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Here are some Valentine’s Day Cards I made. Please check back soon as I will add more information on the materials and techniques I used to create them:

Valentine's Day Card 001

Valentine's Day Card 001

Valentine's Day Card 002

Valentine's Day Card 002

Valentine's Day Card 003

Valentine's Day Card 003

Valentine's Day Card 004

Valentine's Day Card 004

Valentine's Day Card 005

Valentine's Day Card 005

Valentine's Day Card 006

Valentine's Day Card 006


Valentine's Day Card 007

Valentine's Day Card 007

Valentine's Day Card 008

Valentine's Day Card 008

Valentine's Day Card 009

Valentine's Day Card 009

Valentine's Day Card 010

Valentine's Day Card 010

Valentine's Day Card 011

Valentine's Day Card 011

Valentine's Day Card 012

Valentine's Day Card 012

Valentine's Day Card 013

Valentine's Day Card 013

Valentine's Day Card 014

Valentine's Day Card 014

Valentine's Day Card 015

Valentine's Day Card 015


Canon’s Creative Park takes the guess work out of making fun 3-d Popup Cards. It’s fun and it’s free. You just need paper, a printer and a glue stick.

Here are the photos of their current Valentine’s Day Card Offerings:


Popup Chocolate Box


Popup Chocolate Cake


Popup Heart

Popup Sweets Box

To access these projects, go to the Canon Creative Park Website at:


1. Most popup cards appear to come in two sizes, A4 and Letter. Since I usually only have Letter size paper on hand (8 1/2″ x 11″), I only download the letter file. Also, instruction files are available in A4 and Letter, so you should also only download the Letter instructions as well.

2. If you are making multiple cards, I would print out one set of the card and one set of instructions. There are usually extra sheets of the card for multiple color versions of the card. I would decide which card color I like most and reprint only the pages I need of the card set. There is no need to reprint the instructions more than once.

3. For the Popup Sweets Box, you can add real mini-sized lollipops or other treats.


The Cricut Essentials Kit (Value Pack) comes with the following items:
1. Two 6″ x 12″ cutting mats

2. Cricut tool kit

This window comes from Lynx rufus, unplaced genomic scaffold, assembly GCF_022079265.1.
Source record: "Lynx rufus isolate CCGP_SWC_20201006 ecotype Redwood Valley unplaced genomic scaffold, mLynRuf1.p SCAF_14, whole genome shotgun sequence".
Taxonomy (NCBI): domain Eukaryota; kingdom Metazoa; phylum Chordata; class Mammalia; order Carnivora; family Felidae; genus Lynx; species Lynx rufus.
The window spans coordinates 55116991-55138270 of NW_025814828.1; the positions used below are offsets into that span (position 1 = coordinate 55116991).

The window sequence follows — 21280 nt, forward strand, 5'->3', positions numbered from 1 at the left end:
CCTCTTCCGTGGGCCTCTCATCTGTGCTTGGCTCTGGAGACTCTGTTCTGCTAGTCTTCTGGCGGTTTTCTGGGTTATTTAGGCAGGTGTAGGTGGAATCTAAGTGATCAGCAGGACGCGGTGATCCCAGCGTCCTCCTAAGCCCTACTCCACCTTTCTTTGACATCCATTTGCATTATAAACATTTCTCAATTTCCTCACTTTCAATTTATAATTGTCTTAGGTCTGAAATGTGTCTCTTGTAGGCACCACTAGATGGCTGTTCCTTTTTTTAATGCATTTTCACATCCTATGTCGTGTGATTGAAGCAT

3. Cricut Celebrations paper pad

4. Cricut Rainbow cardstock pad

5. Cricut trimmer

6. 2 Cricut replacement blades

7. Cricut spatula tool.

As of January 8, 2009, here are some prices for the Essentials Kit:

Walmart $66.56
Amazon $58.70
Ebay (Price Varies)

Get a head start on craft making for the holidays this year. The following list consists of popular holidays:

January 2009

Thursday January 1st

New Years Day (FEDERAL)

Monday January 19th

Martin Luther King, Jr. Day (FEDERAL)

February 2009

Monday February 2nd

Groundhog Day

Saturday February 14th

Valentine’s Day

Monday February 16th

President’s Day (FEDERAL)

Tuesday February 24th

Mardi Gras

Wednesday February 25th

Ash Wednesday

March 2009

Sunday March 8th

Daylight Savings Time starts

Tuesday March 17th

St. Patrick’s Day

Friday March 20th

First Day of Spring

April 2009

Wednesday April 1st

April Fool’s Day

Sunday April 12th


Wednesday April 22nd

Earth Day

Wednesday April 22rd

Administrative Professional’s Day

Friday April 24th

Arbor Day, U.S.

May 2009

Tuesday May 5th

Cinco De Mayo

Sunday May 10th

Mothers Day

Saturday May 16th

Armed Forces Day

Monday May 25th

Memorial Day (FEDERAL)

June 2009

Sunday June 14th

Flag Day

Sunday June 21st

Father’s Day

Sunday June 21st

Summer Begins

July 2009

Saturday July 4th

Independence Day (FEDERAL)

August 2009



September 2009

Monday September 7th

Labor Day (FEDERAL)

Tuesday September 22nd

First Day of Autumn

October 2009

Monday October 12th

Columbus Day (FEDERAL)

Saturday October 17th

Sweetest Day

Saturday October 24th

United Nations Day

Saturday October 31st


November 2009

Sunday November 1st

Daylight Savings Time Ends

Wednesday November 11th

Veteran’s Day (FEDERAL)

Thursday November 26th

Thanksgiving (FEDERAL)

December 2009

Thursday December 17th

Wright Brothers Day

Monday December 21st

First Day Winter

Friday December 25th

Christmas (FEDERAL)

The following contains a list of recommended greeting cards to make and keep in supply:


Greeting card


Birthdays (Boys)

Birthdays (Girls)


New Arrivals

New Home


Thank You